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9. Evaluate the appropriateness of technical controls mediating access between security domains.  Consider:

Firewall topology and architecture

Type(s) of firewall(s) being utilized

Physical placement of firewall components

Monitoring of firewall traffic

Firewall updating

Responsibility for monitoring and updating firewall policy

Contingency planning

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- We continue our series listing the regulatory-privacy examination questions.  When you answer the question each week, you will help ensure compliance with the privacy regulations.

Financial Institution Duties ( Part 3 of 6)

Requirements for Notices

Clear and Conspicuous. Privacy notices must be clear and conspicuous, meaning they must be reasonably understandable and designed to call attention to the nature and significance of the information contained in the notice. The regulations do not prescribe specific methods for making a notice clear and conspicuous, but do provide examples of ways in which to achieve the standard, such as the use of short explanatory sentences or bullet lists, and the use of plain-language headings and easily readable typeface and type size. Privacy notices also must accurately reflect the institution's privacy practices.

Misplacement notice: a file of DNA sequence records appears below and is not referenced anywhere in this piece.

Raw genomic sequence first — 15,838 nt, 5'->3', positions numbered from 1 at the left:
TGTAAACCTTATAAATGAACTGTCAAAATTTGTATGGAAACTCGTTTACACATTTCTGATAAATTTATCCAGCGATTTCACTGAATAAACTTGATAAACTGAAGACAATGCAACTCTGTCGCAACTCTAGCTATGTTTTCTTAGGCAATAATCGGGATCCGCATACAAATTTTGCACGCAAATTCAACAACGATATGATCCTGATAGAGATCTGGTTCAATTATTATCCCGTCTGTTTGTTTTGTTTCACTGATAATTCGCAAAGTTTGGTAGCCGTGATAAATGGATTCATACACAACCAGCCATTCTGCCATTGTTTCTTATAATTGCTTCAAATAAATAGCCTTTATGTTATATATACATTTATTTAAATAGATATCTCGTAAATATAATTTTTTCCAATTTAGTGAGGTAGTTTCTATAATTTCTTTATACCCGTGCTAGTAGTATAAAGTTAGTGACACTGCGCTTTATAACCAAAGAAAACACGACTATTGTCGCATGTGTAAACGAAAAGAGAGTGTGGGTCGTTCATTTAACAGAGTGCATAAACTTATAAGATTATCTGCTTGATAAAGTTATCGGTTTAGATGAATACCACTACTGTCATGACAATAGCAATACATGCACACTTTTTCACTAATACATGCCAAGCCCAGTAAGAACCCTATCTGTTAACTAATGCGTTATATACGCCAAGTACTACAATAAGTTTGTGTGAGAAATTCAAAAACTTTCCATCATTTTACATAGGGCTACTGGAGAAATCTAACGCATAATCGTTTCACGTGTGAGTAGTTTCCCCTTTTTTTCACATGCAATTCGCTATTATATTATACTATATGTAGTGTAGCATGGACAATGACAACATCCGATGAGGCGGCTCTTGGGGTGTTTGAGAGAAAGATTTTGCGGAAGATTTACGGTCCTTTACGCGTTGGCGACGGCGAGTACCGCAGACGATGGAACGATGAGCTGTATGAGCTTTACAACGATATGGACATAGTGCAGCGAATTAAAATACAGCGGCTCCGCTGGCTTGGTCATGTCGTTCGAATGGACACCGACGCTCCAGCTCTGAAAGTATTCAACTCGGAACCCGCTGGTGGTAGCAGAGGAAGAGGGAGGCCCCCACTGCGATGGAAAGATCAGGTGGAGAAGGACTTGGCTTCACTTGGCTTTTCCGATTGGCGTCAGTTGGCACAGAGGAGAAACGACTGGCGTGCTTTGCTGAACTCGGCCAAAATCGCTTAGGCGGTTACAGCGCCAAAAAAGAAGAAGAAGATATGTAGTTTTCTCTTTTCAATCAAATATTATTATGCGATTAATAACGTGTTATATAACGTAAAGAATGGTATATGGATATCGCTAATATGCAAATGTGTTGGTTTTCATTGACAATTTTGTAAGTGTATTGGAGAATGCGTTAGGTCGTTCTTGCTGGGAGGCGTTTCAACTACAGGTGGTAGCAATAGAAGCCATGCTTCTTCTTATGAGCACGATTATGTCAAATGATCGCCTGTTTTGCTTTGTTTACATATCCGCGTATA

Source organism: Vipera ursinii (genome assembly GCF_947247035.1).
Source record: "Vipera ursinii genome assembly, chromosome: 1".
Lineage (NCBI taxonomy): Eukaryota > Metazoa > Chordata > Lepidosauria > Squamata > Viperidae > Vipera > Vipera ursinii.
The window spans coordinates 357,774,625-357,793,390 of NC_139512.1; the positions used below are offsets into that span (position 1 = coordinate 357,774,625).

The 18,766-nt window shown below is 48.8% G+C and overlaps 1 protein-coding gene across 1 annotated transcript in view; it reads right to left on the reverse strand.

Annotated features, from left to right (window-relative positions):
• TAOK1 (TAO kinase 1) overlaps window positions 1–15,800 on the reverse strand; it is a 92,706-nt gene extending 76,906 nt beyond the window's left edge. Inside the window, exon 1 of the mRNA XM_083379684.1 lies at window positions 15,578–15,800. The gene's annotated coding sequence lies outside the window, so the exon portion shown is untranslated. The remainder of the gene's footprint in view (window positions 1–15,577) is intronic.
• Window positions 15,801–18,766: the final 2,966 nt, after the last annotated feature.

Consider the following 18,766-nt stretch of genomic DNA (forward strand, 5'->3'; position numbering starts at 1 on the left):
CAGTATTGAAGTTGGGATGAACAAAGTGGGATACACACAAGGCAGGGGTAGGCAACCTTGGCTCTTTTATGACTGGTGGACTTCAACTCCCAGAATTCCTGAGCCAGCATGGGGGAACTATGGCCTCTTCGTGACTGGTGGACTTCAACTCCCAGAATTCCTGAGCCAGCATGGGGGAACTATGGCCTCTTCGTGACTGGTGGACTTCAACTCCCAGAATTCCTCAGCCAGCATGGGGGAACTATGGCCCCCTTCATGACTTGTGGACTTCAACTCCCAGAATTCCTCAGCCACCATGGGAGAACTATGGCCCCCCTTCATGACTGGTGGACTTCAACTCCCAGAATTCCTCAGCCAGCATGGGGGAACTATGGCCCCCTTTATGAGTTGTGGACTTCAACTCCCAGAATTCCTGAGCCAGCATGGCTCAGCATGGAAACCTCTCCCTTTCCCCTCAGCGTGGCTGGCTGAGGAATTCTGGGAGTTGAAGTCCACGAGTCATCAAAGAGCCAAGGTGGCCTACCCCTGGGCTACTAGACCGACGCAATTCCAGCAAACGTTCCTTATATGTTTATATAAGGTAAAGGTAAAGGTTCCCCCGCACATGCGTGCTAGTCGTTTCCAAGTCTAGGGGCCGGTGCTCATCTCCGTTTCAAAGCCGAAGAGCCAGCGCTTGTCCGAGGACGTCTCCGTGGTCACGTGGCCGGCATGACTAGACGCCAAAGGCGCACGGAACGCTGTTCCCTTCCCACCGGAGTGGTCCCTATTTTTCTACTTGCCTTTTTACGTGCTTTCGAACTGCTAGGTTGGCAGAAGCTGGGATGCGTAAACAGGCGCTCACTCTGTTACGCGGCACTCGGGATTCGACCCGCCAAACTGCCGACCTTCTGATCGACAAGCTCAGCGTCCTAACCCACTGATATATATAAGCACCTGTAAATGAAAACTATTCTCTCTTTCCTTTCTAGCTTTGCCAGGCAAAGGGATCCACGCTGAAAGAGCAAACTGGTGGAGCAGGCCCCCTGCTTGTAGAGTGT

Delivery Rules. Privacy notices must be provided so that each recipient can reasonably be expected to receive actual notice in writing, or if the consumer agrees, electronically. To meet this standard, a financial institution could, for example, (1) hand-deliver a printed copy of the notice to its consumers, (2) mail a printed copy of the notice to a consumer's last known address, or (3) for the consumer who conducts transactions electronically, post the notice on the institution's web site and require the consumer to acknowledge receipt of the notice as a necessary step to completing the transaction.

For customers only, a financial institution must provide the initial notice (as well as the annual notice and any revised notice) so that a customer may be able to retain or subsequently access the notice. A written notice satisfies this requirement. For customers who obtain financial products or services electronically, and agree to receive their notices on the institution's web site, the institution may provide the current version of its privacy notice on its web site.


PLEASE NOTE:  Some of the above links may have expired, especially those from news organizations.  We may have a copy of the article, so please e-mail us at examiner@yennik.com if we can be of assistance.